Complexity isn't mere feedback, though, no? It arises on boundary phenomena where a system hangs between two different states in phase space. Not sure that arises in standard, esp. fourth wall, interactions between stage and auditorium. DionysosProteus 15:02, 16 September 2007 (UTC)
- There is an interesting video (only 56K) at Waiting for Lefty. Fourth wall or not, if stage and audience do not interact, the play is dead. I think we may have here an interesting discussion. Best, Damir Ibrisimovic 15:30, 16 September 2007 (UTC)
The fourth wall minimizes the potential for feedback - the audience projects itself through empathy and the actors ignore the audience through their use of representational acting - the feedback is actively 'dampened'. The kind of mirroring-recognition that the video describes in that performance isn't feedback (despite the rhetorical terms the interviewees use), since the performance doesn't change in any fundamental way as a result of the interaction - it is 'energized', perhaps, but for complexity to emerge there needs to be more than that, I think (at least as I understand the term); the stage-auditorium relationships are much more significant in the various modernist avant-garde reformulations, which I'd suggest offer a more fertile area for research than realism; its there that the boundary is actively problematized - Artaud's Theatre of Cruelty attempts an almost surgical operation on the audience; the Soviet constructivists (Meyerhold, Eisenstein, et al) try to get the stage to actively re-shape life; the Russian symbolists try to heal society's divisions through ritual participation; Augusto Boal seeks solutions to oppression and formulates civic policy through his Theatre of the Oppressed. In light of those contexts, Stanislavski's approach looks like the least promising place to start. (If you want to pursue this line, I'd recommend the concise and very illuminating chapter on it in Lars Kleberg's Theatre as Action). Regards, DionysosProteus 16:01, 16 September 2007 (UTC)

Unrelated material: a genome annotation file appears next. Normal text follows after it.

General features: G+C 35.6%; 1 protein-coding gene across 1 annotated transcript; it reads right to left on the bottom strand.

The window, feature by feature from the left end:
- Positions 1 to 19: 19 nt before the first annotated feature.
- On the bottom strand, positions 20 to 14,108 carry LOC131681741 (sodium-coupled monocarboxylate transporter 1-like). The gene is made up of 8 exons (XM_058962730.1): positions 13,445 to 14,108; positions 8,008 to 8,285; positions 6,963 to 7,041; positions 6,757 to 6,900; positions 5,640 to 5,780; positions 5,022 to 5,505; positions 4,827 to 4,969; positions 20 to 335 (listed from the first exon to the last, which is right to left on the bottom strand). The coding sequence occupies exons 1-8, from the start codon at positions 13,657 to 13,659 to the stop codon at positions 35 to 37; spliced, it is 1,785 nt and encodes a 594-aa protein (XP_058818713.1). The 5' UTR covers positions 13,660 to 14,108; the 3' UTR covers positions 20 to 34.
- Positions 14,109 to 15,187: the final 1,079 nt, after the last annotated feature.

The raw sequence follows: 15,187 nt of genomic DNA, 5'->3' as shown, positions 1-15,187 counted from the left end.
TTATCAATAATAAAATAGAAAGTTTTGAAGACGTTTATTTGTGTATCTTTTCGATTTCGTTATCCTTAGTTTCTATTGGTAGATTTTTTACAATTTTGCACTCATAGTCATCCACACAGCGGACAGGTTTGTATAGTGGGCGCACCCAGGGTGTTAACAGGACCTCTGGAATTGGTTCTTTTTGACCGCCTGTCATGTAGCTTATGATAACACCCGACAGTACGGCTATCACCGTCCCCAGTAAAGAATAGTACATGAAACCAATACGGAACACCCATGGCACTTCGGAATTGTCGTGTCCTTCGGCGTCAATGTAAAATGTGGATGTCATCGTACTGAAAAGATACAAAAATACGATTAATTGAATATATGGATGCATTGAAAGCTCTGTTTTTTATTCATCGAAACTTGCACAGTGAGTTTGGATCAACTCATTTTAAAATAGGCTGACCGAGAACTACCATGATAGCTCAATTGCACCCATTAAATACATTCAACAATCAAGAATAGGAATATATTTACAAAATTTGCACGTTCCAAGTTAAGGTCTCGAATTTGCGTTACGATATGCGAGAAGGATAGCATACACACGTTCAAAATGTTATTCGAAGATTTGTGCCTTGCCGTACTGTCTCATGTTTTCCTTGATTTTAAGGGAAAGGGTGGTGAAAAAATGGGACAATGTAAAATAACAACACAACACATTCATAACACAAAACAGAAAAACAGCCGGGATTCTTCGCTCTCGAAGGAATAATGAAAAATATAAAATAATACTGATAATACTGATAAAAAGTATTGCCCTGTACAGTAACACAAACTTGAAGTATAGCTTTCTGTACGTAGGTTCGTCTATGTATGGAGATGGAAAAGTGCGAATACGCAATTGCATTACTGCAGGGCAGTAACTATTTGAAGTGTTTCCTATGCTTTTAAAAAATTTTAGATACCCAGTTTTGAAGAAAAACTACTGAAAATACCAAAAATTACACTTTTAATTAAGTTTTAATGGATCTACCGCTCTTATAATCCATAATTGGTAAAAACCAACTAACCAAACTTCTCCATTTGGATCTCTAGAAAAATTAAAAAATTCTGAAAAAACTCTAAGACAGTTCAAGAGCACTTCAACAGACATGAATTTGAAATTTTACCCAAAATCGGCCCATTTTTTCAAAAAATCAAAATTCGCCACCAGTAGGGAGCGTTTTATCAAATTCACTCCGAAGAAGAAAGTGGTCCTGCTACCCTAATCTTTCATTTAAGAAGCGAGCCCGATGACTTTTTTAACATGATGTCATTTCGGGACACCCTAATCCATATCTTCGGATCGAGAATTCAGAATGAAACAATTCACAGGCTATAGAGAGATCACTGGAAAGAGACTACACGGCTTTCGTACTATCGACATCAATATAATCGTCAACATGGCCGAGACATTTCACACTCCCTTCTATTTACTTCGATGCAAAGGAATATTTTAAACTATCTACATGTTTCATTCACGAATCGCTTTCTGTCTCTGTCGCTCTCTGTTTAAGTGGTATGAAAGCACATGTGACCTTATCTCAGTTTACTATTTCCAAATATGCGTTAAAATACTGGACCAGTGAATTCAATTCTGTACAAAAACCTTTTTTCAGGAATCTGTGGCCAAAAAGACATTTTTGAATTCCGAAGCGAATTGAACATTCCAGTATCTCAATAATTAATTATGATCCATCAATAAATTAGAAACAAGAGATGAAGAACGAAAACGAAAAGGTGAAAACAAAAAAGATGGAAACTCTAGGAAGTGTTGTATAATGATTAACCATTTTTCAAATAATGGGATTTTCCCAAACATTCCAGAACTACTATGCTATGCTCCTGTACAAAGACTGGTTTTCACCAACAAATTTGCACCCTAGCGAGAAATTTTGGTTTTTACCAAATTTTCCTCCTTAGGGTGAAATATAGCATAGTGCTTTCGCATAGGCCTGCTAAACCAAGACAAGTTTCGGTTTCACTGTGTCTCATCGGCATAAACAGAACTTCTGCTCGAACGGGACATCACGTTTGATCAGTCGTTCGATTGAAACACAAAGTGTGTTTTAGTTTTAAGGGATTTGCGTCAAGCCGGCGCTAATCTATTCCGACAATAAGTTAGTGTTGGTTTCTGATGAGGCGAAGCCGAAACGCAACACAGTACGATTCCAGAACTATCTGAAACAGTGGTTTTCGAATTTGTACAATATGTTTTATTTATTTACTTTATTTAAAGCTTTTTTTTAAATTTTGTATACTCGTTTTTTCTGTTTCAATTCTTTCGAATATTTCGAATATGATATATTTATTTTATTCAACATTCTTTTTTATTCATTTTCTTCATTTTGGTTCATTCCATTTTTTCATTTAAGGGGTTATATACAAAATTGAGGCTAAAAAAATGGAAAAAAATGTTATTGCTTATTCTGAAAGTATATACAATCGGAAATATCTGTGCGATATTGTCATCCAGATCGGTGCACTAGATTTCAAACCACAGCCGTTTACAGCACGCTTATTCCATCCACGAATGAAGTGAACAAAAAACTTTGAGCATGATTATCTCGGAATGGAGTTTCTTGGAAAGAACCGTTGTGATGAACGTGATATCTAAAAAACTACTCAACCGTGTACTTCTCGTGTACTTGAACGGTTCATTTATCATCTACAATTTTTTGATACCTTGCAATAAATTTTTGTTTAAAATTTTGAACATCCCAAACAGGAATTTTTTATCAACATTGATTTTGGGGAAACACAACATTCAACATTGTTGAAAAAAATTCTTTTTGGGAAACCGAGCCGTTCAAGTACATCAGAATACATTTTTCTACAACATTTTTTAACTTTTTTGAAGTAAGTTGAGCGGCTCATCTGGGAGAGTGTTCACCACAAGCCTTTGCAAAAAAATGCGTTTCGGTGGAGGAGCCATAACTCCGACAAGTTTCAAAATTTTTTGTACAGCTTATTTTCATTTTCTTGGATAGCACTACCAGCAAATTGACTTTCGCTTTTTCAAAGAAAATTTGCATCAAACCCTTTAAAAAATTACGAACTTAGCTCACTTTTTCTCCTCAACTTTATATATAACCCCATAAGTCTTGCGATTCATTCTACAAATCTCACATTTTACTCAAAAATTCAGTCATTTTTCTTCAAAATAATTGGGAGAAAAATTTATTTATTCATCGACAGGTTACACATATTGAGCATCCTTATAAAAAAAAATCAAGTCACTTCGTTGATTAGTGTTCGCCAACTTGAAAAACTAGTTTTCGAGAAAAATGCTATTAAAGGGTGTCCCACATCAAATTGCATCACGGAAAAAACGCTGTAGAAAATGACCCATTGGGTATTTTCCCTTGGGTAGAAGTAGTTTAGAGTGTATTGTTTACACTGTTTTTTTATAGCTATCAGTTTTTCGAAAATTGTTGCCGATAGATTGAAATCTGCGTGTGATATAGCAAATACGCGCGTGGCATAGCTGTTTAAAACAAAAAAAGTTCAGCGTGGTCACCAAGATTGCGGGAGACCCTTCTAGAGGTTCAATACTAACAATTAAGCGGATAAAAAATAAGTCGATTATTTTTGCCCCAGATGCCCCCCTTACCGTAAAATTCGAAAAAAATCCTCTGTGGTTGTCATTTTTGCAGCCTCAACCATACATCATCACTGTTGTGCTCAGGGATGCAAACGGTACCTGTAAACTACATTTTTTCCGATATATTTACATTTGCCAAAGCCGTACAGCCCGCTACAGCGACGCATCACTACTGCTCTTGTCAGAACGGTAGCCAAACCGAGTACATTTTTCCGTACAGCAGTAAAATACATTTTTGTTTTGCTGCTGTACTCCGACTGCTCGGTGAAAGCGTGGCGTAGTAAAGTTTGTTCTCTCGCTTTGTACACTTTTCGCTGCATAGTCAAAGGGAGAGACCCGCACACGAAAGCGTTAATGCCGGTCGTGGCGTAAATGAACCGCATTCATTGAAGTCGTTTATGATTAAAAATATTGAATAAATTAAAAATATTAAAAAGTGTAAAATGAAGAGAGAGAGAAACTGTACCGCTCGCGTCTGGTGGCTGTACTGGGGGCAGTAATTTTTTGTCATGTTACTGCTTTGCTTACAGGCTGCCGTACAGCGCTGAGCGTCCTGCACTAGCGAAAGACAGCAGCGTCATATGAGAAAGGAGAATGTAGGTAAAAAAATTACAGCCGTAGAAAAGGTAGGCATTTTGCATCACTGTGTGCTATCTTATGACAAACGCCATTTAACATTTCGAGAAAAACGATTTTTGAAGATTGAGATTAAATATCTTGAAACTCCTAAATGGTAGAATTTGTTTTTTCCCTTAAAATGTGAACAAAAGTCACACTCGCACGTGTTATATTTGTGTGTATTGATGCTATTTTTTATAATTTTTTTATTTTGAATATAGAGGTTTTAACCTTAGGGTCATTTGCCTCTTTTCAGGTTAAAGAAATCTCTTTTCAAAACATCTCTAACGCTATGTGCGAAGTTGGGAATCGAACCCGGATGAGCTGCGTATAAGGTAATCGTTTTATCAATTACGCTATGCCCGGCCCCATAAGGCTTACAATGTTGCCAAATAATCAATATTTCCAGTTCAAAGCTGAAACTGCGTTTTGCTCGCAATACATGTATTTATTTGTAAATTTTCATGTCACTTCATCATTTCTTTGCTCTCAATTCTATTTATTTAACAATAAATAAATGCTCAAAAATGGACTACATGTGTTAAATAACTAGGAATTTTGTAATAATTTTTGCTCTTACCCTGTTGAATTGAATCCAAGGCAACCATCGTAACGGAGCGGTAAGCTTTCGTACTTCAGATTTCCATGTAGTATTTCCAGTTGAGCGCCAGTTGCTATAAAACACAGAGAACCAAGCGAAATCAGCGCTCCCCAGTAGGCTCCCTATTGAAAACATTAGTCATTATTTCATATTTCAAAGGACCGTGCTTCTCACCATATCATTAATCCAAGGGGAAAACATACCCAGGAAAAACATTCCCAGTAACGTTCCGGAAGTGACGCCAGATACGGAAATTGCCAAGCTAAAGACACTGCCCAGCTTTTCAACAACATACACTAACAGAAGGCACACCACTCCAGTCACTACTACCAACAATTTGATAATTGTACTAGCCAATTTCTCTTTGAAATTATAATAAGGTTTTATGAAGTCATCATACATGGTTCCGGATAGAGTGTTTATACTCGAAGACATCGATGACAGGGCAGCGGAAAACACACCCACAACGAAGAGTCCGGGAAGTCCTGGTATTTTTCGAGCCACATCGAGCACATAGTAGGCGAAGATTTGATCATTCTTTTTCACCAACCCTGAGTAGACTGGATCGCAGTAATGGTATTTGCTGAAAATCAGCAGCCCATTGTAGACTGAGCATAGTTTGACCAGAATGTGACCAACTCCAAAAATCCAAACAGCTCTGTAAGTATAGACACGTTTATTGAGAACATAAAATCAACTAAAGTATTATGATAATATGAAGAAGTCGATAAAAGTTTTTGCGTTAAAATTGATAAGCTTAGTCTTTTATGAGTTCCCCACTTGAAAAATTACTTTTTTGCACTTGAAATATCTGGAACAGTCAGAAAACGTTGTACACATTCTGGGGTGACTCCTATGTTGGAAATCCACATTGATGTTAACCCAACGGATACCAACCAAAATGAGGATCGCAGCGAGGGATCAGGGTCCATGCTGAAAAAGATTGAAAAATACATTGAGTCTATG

- To avoid clutter, please visit my talk page. Best, Damir Ibrisimovic 16:19, 16 September 2007 (UTC)
Young Stanislavski image
As someone else mentioned above, it'd be good to have a date to attach to the first image of Stanislavski. If anyone has a book with that image in it, please check the year the photo was taken and add it to its caption. Many thanks, DionysosProteus 11:41, 17 September 2007 (UTC)